WASHINGTON, DC—Secondhand-smoke exposure increases the risk of coronary heart disease and heart attacks. Smoking bans reduce the risk, according to an Institute of Medicine report commissioned by the CDC. “It’s clear that smoking bans work,” said Johns Hopkins Bloomberg School of Public Health professor Lynn Goldman, chair of the committee of experts that wrote the IoM report. “Bans reduce the risks of heart attack in nonsmokers as well as smokers. Further research could explain in greater detail how great the effect is for each of these groups and how secondhand smoke produces its toxic effects.” A 2006 report from the US Surgeon General’s office had previously concluded that secondhand smoke exposure causes heart disease and that smoke-free policies are the most effective way to reduce exposure. However, whether or not smoking bans are actually effective in reducing heart problems is an ongoing debate.
Secondhand Smoke Is Dangerous
The IoM committee reviewed published and unpublished data and testimony on the relationship between secondhand smoke and short-term and long-term heart problems. As part of the report, the committee reviewed 11 key studies on smoking bans in the US, Scotland, Italy and Canada. The studies found that the incidence of heart attacks were reduced anywhere from 6% to 47% in locations where bans were employed.
The IoM committee could not determine the exact effectiveness of smoking bans, however, because of variations between the studies. Some researchers have concluded that breathing environmental tobacco smoke increased risk for heart problems by 25% to 30%. In addition, the 11 studies included in the IoM report did not provide information on how long or how often individuals were exposed before or after implementation of the smoking bans. Thus, the committee could not determine whether acute exposures were triggering acute coronary events, chronic exposures were causing chronic damage that eventually resulted in acute coronary events, or a combination of chronic damage and an acute exposure led to the increased risk of acute coronary events.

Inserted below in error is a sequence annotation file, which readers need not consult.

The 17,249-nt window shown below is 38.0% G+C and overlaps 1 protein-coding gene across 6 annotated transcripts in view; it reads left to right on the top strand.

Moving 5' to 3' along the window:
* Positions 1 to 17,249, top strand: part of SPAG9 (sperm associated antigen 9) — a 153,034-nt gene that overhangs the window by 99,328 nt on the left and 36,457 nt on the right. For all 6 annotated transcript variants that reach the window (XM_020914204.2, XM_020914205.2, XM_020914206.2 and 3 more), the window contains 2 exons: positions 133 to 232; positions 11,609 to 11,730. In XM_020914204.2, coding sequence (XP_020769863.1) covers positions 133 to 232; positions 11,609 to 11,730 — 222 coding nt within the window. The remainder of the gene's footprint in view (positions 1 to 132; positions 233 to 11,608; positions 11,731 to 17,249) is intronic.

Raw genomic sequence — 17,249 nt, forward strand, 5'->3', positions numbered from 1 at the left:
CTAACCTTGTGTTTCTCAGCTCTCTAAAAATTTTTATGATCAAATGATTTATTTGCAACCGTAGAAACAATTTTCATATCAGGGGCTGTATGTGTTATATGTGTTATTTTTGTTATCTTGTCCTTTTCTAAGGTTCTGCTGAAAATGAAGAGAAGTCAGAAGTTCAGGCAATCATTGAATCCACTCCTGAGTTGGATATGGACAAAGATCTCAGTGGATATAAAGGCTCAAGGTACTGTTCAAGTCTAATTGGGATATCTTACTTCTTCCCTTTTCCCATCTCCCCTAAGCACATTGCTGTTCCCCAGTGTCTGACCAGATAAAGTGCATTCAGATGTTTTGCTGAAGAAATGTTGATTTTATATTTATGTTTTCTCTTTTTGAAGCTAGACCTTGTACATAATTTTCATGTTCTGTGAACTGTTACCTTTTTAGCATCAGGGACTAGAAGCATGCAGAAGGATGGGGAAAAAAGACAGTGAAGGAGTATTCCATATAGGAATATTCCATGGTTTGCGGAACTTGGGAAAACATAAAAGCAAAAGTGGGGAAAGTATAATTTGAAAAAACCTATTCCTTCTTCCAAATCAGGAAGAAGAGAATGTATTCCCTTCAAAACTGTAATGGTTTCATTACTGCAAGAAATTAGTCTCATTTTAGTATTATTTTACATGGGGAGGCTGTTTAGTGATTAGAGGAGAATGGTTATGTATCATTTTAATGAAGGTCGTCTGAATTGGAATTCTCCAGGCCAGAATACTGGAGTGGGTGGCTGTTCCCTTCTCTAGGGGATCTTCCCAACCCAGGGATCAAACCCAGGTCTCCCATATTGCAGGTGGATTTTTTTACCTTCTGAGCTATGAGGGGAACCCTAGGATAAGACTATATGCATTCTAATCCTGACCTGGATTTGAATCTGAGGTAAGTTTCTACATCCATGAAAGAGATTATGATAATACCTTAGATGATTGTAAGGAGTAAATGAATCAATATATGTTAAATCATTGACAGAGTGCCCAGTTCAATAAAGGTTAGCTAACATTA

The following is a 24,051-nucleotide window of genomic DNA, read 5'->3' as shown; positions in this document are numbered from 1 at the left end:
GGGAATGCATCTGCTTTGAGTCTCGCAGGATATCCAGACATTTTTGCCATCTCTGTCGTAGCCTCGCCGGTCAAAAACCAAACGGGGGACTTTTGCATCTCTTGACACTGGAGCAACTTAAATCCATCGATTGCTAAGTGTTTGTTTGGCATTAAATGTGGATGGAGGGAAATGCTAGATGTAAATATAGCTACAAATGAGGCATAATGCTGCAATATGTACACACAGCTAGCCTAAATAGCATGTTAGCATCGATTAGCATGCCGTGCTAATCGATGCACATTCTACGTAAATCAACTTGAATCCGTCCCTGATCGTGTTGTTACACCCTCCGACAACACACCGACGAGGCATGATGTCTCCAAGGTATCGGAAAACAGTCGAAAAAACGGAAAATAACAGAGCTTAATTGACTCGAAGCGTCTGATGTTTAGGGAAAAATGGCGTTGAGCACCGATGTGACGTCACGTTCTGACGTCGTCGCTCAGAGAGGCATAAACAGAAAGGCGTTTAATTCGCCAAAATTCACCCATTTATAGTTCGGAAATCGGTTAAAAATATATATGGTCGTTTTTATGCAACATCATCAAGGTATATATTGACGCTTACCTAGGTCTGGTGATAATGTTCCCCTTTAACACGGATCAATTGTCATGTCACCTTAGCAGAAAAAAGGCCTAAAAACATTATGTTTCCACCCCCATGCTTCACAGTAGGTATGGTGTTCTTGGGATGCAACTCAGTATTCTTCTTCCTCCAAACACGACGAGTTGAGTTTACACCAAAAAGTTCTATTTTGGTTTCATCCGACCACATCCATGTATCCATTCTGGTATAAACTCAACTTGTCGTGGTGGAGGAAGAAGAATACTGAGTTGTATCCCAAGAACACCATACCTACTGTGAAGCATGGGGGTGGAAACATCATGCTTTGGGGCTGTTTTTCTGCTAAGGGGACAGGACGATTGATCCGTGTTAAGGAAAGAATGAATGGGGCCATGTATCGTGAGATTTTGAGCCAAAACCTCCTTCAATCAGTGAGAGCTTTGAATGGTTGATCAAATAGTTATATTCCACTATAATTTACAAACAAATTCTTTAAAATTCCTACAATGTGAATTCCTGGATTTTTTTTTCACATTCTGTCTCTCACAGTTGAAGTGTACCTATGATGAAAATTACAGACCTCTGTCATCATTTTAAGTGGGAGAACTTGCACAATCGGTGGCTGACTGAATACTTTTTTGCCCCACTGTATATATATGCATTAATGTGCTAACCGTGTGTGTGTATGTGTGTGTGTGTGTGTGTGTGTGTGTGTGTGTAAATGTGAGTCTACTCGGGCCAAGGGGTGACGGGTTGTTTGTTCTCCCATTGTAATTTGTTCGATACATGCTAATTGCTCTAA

Although the committee acknowledged that there is no direct evidence that a relatively brief exposure to secondhand smoke could precipitate a heart attack, the committee found the circumstantial evidence “compelling.” Data shows that brief exposure to particulate matter in smoke from other pollution sources can precipitate a heart attack. Given the fact that particulate matter is found in secondhand smoke, the committee stated that it is “biologically plausible for a relatively brief exposure to secondhand smoke to precipitate an acute coronary event.”
Reducing Exposure to Secondhand Smoke
The IoM report findings echo the findings from a 2006 report from the Surgeon General on secondhand smoking. That report, The Health Consequences of Involuntary Exposure to Tobacco Smoke: A Report of the Surgeon General, said that exposure of adults to secondhand smoke has immediate adverse effects on the cardiovascular system and causes coronary heart disease and lung cancer. That report noted that scientific evidence indicates that there is no risk-free level of exposure to secondhand smoke. Even short exposures to secondhand smoke can cause blood platelets to become stickier, damage the lining of blood vessels, decrease coronary flow velocity reserves, and reduce heart rate variability, potentially increasing the risk of a heart attack.